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Need ideas to help young (3-4) get started

post #1 of 9
Thread Starter 
I have 3.5 year old (female/male) twins that I am getting started skiing this year. What is most important to me is that they have fun. Proper technique and skills is secondary to a positive experience. I am looking for fun exercises that will introduce proper technique and skills.

I am concerned about my daughters left leg control. She has some slight functional control problems. Her left foot tends to twist inward. It may be related to her premature birth. I am not worried about it. She will overcome it with time. But it may make it more difficult for her to control her skis.

They will be skiing on Salomon Skiblades. I would not have even considered getting them started this year with conventional skis and bindings. I just happened to stumbled across 2 pairs of these Skiblades at a clearance sale. They have already been wearing the skis and boots and moving around the house. I have been very pleased so far at how well both of them can move around on the Skiblades.
post #2 of 9
Here's a resource for you: http://www.kidology.com is a web site sponsored by expert children's instructors.
post #3 of 9
It is all about PLAYING in the SNOW!

At 3.5, 35 and 53, it all remains the same.

Have the equpment checked out by a good Tech. at a ski shop.

That is your first big challenge. We would not want to hurt some one with stuff that is RUSTY, NOT SET PROPERLY and / or SERIOUSLY OUT OF WACK!

Clothing is the other issue. They must be comfortable. Again no matter what the age a comfort zone must be established.

That Comfort Zone is also suppied by YOU and or a Class Instructor.

At the under 5 age it is more baby sitting in the ski school than anything else. However THEY can supply an atmosphere that YOU can not.

Children seem to be intrested in NEW stuff. It is cool how GOD gave us this curious nature. SO a ski school that allows them to experiment. They should not get into technique. This will come as the experience grows. At this age if they want to go back again you have accompished your goal!

Several ski schools have kids camps with REAL Forts or other TOYS on the hill. This keeps it interesting for those young minds.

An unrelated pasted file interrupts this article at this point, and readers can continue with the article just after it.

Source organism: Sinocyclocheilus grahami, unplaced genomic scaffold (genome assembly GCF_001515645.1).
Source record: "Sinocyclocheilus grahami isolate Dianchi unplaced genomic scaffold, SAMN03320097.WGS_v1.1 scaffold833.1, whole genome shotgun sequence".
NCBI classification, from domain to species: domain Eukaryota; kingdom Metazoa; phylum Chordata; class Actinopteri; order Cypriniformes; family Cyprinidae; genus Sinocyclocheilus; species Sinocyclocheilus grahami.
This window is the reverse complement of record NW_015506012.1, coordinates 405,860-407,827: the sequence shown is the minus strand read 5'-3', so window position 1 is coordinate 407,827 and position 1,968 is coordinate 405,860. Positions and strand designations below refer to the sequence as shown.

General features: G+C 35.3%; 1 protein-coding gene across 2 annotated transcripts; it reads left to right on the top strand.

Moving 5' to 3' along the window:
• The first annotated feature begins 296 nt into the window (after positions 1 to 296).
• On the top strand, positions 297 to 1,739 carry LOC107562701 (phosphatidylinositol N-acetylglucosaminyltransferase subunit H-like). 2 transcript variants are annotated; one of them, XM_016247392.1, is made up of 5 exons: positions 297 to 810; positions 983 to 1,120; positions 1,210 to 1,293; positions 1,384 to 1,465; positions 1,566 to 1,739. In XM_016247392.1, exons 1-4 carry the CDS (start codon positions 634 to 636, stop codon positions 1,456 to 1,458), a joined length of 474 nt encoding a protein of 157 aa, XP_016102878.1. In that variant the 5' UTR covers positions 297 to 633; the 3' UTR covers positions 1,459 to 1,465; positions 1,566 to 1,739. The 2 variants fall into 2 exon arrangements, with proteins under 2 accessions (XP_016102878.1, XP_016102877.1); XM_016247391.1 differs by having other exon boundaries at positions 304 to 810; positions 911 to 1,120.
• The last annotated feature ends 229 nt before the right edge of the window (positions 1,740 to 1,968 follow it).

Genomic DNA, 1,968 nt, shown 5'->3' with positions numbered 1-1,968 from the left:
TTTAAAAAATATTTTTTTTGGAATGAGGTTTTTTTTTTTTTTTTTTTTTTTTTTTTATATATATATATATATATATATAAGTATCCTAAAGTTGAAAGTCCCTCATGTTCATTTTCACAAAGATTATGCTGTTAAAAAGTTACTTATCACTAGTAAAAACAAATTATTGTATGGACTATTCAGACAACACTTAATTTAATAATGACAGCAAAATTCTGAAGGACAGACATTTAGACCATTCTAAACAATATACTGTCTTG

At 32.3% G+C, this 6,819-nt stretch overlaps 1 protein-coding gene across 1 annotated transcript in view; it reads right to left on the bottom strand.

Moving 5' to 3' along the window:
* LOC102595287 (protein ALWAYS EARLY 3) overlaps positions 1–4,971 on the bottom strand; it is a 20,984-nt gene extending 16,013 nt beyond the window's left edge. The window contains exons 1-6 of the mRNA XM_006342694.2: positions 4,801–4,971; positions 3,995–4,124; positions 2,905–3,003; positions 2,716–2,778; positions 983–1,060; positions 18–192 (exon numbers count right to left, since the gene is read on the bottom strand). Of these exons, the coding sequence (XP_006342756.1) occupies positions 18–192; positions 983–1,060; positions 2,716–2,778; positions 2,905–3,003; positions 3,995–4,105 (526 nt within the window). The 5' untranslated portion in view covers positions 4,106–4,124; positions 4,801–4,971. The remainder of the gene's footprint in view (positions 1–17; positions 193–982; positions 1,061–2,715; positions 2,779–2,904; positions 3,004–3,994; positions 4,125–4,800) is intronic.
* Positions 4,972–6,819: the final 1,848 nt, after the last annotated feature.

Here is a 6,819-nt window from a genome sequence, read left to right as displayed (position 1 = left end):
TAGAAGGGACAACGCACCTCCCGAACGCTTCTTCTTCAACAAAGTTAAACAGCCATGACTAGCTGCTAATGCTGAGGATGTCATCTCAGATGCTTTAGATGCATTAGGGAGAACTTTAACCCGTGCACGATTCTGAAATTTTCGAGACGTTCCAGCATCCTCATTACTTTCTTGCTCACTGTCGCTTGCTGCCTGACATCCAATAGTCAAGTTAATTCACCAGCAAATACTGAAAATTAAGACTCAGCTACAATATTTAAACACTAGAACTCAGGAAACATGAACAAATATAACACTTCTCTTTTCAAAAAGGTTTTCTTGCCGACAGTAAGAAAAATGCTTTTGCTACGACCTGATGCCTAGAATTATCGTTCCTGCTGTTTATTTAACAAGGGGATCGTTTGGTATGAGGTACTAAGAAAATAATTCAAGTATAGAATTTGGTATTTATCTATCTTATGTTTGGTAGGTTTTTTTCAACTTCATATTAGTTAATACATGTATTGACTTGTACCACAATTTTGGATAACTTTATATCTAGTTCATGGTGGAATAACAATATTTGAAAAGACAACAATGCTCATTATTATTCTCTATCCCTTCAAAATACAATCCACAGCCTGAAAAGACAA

Also, just as you would with your day care. Sit and talk with those who will have your twins for a bit too see if they are OK. Not real GOAL driven or agresive and Tense.

However IF you are going to stay with them instead of the school. Keep it light and fun. Have games to play, mostly step games and some follow the leader stuff. At that age working off the GROUND is not a bad idea, so they see it is OK to get in the snow and roll around. Bring snacks and TAKE BREAKS! (eating is GOOD)

Sometimes it is a chore getting all the stuff ON then coming in and getting all the stuff off. But remember, they are tough little ones but they need REST, Liquids and Warmth. OH did I say ACTIVITY!

You already knew that.

FUN, just have FUN and MAKE it FUN.

The goal as I said is to have THEM want YOU to TAKE them BACK AGAIN FOR THE FUN OF IT!

nolobolono, has a good suggestion there with the link, check it out!

<FONT COLOR="#800080" SIZE="1">[ December 03, 2001 12:57 PM: Message edited 1 time, by Dr.GO ]</font>
post #4 of 9
DD- I think snowblades run about 90cm not to have you spend more money but they make some nice kids skis in 70cm that maybe easier, but if they are getting along well with the blades you maybe ok. Also check out www.applerise.com for tools to help. If you know some older kids that ski (cousins/friends) bring them along. Kids learn alot from imitation and they can help out alot.
post #5 of 9
Do skiblades release? If not I'd think again. Whatever you do don't force them to ski-they'll hate it if you do. See if your area has a skiwee program or something like it. Its like daycare-they ski for a while-go inside and play-ski some more-play some more, etc. Also, it depends on the kid, but lots of kids don't have the leg strength until they're 5 or so. I used tip holders on my daughter's skis til she was 5 or so.
post #6 of 9

Unless the blades have had release bindings on them DO NOT have your children ski on them. Solomon gives five feet tall as a minimum to use the standard blades. This is because the relationship of the length of leg to the length of the blade. On little people the lever arm of the blade is enough to cause serious damage. Some even maintain that ski boards are responsible for femur fractures in adults because they don't release. Starting children at this age is fine but please put them on child specific equipment.


PS I don't know about others but I would refuse to teach children that small on that equipment.
post #7 of 9
I agree about using snowblades.. they do not have bindings ythat realease and could easily result in a broken bone.
Here are a few tips:
-remember that they don't know left from right! Use a diff colour ribbon or sticker on each glove to help this.
-help them turn by feeling (turn their ski for them)
-They learn best one-on-one and have short attention spans. they have a strong imagination.
-they tire very easily
-give one simple direction at a time
-no competition!
-their heads are heavy and centre of mass is high, so they fall easily. Their small muscles tire easily!
-they like to copy you and learn by watching and doing.
-most importantly, HAVE FUN!!!

Good Luck!
post #8 of 9

Still no pics of YOU on your website!

WASUP with that?
post #9 of 9
sorry... I still need to find a scanner (soon enough!) [img]tongue.gif[/img]
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